There is a myriad of laws around the world pertaining to privacy and data protection. For a multinational company, following the strictest regulations may be the best bet, especially since laws are becoming increasingly rigorous.
In the US, compliance with Payment Card Industry Data Security Standard (PCI DSS) is not required by federal law. However, the laws of some U.S. states either refer to PCI DSS directly or make equivalent provisions. The PCI DSS applies to any organization, regardless of size or number of transactions, that accepts, transmits, or stores cardholder data.
A bank can be charged $5,000 to $100,000 per month for PCI compliance violations. The bank normally passes this fine along to the merchant. More than likely, the bank will either terminate the relationship with the merchant or increase transaction fees.
Until late 2015, US-based companies could collect data from users in the EU if they were certified under the Safe Harbor program. This has been replaced by the EU-US Privacy Shield effective July 2016. In 2018, this framework will be replaced by the GPDR, which will apply to all foreign companies that process EU residents’ data. Some of the major provisions of the GPDR are:
A firm with over 250 employees must appoint a Data Protection Officer (DPO). The DPO will ensure that there are procedures in place to handle data subject and data deletion requests, and that these procedures are followed.
A serious breach could result in a minimum fine of €250,000, and up to €1,000,000 or 2% of global turnover. Data breaches must be disclosed within 72 hours.
Data disposal laws of various kinds have been enacted in 31 of the US states. Data privacy laws include the Health Insurance Portability and Accountability Act of 1996 (HIPAA) for healthcare devices and the Children's Online Privacy Protection Act if the user is under 13. Look for legislation requiring all healthcare apps on any platform to be HIPAA compliant in the foreseeable future.
In Canada, the Personal Information Protection and Electronic Documents Act (PIPEDA) sets rules for protection of collected personal data. In addition, Alberta, British Columbia and Quebec have created their own privacy laws. Every province has enacted differing laws concerning personal health information.
Australia, New Zealand, Singapore and Japan have data privacy laws similar to those presently in effect in the EU. Most other countries have less rigorous data protection legislation, if any.
IoT devices are constantly collecting data. How much of that data is considered personal? For example, does the amount of electricity used in a home constitute data to be protected? Existing law has not kept pace with the issues introduced by IoT. It is even unclear who is liable when an IoT device malfunctions and causes personal or property damage.
In the US, 47 states have security breach notification laws, many of which require reports to customers as well as regulators. In Canada, by contrast, only the province of Alberta requires notification. With the General Data Protection Regulation (GDPR) taking effect in 2018, companies operating in Europe will be required to report cyber breaches to national authorities within 72 hours and, if there is a significant risk of harm, companies would need to report the breaches to affected individuals.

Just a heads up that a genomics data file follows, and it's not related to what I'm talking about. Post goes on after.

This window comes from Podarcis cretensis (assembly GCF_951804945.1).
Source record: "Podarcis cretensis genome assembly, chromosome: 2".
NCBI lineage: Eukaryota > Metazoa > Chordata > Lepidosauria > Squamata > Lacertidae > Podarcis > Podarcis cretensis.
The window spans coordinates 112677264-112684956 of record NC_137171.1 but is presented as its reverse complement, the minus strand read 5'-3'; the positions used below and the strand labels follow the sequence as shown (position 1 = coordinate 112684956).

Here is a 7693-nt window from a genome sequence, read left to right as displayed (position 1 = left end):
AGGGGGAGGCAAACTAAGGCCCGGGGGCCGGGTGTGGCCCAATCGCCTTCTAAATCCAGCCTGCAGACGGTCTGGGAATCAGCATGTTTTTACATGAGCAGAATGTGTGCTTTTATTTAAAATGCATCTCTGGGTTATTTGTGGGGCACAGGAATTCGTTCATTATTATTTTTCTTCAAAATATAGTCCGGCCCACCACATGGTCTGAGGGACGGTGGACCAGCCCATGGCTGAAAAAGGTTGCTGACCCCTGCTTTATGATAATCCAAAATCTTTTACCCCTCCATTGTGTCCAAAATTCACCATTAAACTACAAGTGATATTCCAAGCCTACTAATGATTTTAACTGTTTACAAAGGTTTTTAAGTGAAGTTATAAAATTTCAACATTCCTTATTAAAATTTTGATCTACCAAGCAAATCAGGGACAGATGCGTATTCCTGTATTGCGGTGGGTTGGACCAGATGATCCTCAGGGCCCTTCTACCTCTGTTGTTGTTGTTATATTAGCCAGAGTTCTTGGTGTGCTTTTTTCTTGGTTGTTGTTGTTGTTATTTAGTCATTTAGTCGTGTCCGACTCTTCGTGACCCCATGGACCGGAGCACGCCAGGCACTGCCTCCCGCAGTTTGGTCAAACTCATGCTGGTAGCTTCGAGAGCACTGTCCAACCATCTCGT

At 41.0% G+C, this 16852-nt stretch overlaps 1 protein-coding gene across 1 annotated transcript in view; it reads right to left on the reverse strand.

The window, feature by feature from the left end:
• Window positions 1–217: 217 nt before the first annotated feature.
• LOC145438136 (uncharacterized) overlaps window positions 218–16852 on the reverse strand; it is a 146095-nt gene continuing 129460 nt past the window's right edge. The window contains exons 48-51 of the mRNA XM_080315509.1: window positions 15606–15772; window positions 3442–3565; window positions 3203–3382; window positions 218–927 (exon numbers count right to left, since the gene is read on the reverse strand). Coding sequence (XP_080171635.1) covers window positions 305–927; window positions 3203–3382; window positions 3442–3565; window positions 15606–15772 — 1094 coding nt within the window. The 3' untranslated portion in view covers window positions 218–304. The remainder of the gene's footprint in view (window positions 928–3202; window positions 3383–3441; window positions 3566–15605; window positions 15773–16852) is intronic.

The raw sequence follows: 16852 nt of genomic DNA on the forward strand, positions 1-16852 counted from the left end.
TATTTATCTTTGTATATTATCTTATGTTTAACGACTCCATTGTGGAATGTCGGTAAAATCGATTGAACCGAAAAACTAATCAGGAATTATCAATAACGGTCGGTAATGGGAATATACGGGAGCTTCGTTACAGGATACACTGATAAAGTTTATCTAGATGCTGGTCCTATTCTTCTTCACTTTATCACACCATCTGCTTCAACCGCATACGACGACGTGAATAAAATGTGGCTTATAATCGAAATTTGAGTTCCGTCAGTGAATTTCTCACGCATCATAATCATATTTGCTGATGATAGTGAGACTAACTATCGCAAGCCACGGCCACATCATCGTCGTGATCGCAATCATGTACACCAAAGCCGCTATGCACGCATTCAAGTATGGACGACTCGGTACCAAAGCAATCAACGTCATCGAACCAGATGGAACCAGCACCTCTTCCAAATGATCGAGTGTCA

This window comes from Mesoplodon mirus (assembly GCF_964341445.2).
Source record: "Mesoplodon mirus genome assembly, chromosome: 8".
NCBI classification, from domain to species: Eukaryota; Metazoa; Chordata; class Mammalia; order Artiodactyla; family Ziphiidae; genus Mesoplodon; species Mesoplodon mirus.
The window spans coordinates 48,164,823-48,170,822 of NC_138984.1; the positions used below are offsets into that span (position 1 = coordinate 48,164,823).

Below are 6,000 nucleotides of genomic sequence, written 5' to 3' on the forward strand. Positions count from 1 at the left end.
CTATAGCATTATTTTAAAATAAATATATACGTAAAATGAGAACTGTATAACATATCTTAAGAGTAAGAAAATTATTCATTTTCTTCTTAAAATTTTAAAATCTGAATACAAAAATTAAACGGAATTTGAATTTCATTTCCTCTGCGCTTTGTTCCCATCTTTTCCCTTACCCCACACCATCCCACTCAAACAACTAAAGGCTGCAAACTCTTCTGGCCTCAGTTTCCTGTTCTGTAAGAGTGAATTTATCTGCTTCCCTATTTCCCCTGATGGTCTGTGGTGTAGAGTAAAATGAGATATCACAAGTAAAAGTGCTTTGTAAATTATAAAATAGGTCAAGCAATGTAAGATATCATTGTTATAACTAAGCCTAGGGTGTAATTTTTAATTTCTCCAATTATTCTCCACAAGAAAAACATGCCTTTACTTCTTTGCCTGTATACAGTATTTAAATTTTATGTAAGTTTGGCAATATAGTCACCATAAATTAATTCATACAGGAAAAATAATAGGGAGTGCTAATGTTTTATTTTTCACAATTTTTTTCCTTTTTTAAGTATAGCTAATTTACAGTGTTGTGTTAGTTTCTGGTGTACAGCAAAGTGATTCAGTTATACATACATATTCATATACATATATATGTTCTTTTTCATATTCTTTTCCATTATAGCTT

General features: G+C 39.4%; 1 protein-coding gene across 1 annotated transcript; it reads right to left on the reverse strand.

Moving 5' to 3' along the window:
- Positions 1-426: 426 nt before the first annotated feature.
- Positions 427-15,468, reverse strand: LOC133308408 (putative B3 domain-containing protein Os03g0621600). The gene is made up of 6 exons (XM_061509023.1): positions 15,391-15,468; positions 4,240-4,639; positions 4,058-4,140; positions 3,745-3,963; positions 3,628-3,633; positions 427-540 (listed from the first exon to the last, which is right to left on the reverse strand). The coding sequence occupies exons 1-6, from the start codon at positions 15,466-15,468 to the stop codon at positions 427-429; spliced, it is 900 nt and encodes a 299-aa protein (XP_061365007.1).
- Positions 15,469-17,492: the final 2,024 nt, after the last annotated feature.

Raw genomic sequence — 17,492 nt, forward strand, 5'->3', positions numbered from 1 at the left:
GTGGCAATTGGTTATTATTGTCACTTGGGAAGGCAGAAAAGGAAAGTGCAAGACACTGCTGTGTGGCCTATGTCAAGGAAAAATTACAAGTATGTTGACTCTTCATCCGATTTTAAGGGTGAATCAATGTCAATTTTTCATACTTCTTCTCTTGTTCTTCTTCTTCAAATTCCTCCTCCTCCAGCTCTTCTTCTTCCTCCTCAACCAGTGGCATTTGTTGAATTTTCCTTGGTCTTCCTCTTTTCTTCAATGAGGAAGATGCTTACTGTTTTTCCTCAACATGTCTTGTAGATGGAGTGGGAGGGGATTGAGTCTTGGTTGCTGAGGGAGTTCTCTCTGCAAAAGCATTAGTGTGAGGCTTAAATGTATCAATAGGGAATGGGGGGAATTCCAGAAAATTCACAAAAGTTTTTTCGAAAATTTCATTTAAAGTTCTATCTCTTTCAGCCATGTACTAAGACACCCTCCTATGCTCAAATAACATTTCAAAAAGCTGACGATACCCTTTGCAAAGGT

The head of a UK industry insurance organisation has called for the government to create a database to record details of all cyber attacks, not only data breaches. The database would include company information and the type of attack as well as the damage caused and clean-up costs. Insurance companies have little data on which to base their cyber insurance policies. It is hoped that the database will resolve the issue and make policies available at a reasonable cost.
Courts are contending with more lawsuits from consumers whose personal information may have been compromised in data breaches. While courts have so far ruled that such breaches don't constitute injury for the consumer, the trend is worrisome for companies that face large legal bills even if litigation doesn't result in a court case.
In April 2016, the US Court of Appeals found that data breaches were covered under a particular commercial general liability (CGL) policy. The crux of the matter was this: the insurer had argued that there was no personal injury or publication as defined by the policy because release of the records was not intentional and they were not viewed by a third party. But the court said an unintentional publication is still publication.
This ruling has caused confusion in the marketplace. Should companies purchase a cyber policy separately, or is it covered under CGL? Insurance payments for data breaches are a recently new phenomenon, and there is very little case law to draw on. Loss estimates have come mostly from security vendors, and it is in their best interest to show large losses. The actual losses on the balance sheet do not appear for months or even years later, and often at a lower cost than first suggested.
Most insurance analysts recommend that their clients have both CGL and cyber policies. In the US, 51 per cent of businesses are covered by both compared to just 26 per cent in the UK, according to NTT Com Security. Insurance analysts caution that cyber policies should specifically cover security breaches and data loss.
It’s better to have a good defense
Security incidents are common occurrences. There is a high probability that you organisation will experience a data breach at some point. Establishing good data protection policies to minimize financial loss is crucial.
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